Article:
(The Picket)- When one thinks of Wolverine from the X-Men it is impossible to avoid the image of a fit Hugh Jackman in an intense fight scene baring his claws or his yellow spandex covered comic book counterpart. We expect the action sequences and bloody fights, what we don’t expect is heavy human emotion.
In Logan, director James Mangold gives us a new and different journey for Jackman’s Logan aka Wolverine and Patrick Stewart’s professor Charles Xaiver. The two powerful heroes are displayed well past their prime and beaten down, with scenes showing Stewart’s professor X having seizures and Jackman’s Logan aging and becoming ill, it has a very odd tone.
This new aging Logan is loosely based on the Marvel comic Old Man Logan and gives Jackman more emotion to work with than he has had in the previous 17 years of playing this same character. This Wolverine has to deal with the guilt of taking care of Charles, the grind of trying to live a life, depression, and tendencies to self-harm. The characters then go from this place of more gritty human darkness to a second chance at learning to care through the help of a little girl who is Logan’s genetically engineered daughter, Laura played by young newcomer Dafne Keen.
Keen, Stewart, and Jackman share a number of beautifully emotional scenes, most memorably and oddly placed domestic dinner scene with a farming family that give the film a sort of warm, the family they have been denied feeling. This is made more heart wrenching the tragedies that soon follow.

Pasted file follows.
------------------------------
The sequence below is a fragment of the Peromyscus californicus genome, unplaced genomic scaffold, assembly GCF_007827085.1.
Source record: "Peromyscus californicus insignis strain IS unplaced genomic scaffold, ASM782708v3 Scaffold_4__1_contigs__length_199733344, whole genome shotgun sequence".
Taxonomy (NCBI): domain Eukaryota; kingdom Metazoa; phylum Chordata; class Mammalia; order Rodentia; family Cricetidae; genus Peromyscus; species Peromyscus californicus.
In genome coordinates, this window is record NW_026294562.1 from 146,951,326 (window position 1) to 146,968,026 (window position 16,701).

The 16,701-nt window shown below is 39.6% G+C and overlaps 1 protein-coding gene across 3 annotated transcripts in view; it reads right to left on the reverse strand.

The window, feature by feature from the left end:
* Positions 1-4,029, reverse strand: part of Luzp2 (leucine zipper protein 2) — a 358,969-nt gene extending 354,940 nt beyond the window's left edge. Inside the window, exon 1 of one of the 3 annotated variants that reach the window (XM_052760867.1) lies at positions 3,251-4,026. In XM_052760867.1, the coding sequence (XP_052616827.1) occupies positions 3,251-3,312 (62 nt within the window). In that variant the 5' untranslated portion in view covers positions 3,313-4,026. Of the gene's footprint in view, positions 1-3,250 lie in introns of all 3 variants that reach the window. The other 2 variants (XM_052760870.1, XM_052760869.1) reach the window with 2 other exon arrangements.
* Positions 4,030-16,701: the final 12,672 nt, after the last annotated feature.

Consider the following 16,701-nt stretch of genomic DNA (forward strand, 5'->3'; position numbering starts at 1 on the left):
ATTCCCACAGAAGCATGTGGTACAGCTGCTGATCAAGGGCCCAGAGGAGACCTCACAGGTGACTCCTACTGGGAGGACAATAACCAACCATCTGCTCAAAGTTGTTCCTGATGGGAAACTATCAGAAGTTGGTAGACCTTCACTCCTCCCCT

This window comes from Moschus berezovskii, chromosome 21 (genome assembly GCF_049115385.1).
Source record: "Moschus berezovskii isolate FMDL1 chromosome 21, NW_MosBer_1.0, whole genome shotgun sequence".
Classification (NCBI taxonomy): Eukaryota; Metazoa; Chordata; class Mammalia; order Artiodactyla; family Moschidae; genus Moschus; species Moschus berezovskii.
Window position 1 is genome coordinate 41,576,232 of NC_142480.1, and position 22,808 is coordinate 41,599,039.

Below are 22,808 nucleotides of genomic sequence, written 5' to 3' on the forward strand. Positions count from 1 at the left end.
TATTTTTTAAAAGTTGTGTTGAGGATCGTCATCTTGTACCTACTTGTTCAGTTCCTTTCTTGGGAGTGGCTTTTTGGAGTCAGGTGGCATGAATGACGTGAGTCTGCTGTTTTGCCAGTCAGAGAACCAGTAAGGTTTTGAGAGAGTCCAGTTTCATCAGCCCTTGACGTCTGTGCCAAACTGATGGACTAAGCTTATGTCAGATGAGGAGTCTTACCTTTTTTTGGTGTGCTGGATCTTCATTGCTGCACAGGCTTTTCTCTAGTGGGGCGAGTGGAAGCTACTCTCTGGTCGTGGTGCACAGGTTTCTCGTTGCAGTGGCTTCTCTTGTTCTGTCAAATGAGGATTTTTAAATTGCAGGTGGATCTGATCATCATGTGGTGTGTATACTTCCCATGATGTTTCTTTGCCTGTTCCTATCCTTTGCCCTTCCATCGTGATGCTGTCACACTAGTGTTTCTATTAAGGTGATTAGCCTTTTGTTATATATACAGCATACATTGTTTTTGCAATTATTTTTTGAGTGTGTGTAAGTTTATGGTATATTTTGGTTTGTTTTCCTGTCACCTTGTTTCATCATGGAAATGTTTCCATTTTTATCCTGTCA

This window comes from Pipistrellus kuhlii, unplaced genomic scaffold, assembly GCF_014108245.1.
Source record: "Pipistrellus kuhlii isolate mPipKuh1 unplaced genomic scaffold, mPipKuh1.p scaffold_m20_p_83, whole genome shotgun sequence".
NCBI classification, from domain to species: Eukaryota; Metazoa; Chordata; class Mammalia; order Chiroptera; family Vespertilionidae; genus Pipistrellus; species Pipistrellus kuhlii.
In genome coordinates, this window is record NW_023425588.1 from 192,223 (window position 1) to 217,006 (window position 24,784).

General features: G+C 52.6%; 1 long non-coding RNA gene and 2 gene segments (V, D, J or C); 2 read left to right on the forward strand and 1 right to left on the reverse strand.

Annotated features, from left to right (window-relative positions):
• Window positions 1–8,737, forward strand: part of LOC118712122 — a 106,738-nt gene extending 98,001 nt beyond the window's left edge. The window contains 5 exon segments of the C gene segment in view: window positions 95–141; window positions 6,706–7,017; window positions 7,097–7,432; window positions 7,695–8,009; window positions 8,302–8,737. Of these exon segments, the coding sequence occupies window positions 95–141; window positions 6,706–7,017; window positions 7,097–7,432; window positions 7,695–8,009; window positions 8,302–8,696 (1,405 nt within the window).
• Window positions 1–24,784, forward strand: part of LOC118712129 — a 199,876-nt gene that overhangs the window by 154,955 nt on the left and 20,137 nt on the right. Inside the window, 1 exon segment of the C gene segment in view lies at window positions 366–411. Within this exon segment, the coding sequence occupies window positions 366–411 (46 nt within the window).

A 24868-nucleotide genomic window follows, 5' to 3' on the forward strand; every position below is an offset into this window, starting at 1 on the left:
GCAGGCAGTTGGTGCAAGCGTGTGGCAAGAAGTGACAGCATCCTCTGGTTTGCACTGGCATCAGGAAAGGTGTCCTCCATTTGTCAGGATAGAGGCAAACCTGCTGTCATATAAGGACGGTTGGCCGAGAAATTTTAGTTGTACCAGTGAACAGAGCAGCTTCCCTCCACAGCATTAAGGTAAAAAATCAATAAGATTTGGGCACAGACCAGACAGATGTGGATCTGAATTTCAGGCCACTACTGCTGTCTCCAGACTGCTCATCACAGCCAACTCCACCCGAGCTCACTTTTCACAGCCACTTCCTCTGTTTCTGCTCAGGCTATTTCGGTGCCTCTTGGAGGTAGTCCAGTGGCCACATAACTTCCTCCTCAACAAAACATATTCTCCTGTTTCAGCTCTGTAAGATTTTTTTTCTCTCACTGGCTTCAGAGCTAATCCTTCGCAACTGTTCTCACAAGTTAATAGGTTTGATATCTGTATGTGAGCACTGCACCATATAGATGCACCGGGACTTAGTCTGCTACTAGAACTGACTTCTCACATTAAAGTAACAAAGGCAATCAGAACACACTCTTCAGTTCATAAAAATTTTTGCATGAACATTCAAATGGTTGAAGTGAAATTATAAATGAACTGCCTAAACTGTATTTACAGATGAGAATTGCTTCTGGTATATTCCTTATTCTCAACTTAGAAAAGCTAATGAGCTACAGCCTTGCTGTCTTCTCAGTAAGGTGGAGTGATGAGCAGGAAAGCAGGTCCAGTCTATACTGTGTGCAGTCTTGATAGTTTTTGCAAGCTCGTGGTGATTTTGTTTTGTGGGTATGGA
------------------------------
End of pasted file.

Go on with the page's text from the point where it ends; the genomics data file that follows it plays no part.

The film is loaded with beautiful lighting and cinematography, in some ways it feels like the old westerns in references in conversation with Laura and Professor X. We expect Logan to ride off in the sunset with the children he rescues, but we are denied that perfect happiness and instead given a bittersweet sacrifice for the future of mutant kind. Jackman’s Logan goes out in a blaze of glory fighting for people he tried so very hard not to care about.
This would be a Pick-it Movie for fans of X-men and then some, it more than makes up for some of the frivolous origin stories and stand alone wolverine movies we have been feed in the past. Logan is passionate beautiful eulogy to a set of characters that made their way in to film and comic fans hearts everywhere. This swan song of the Marvel Fox pictures is well worth the watch and the love.
Jessica Sharpless is a reporter for the Picket and can be contacted at email@example.com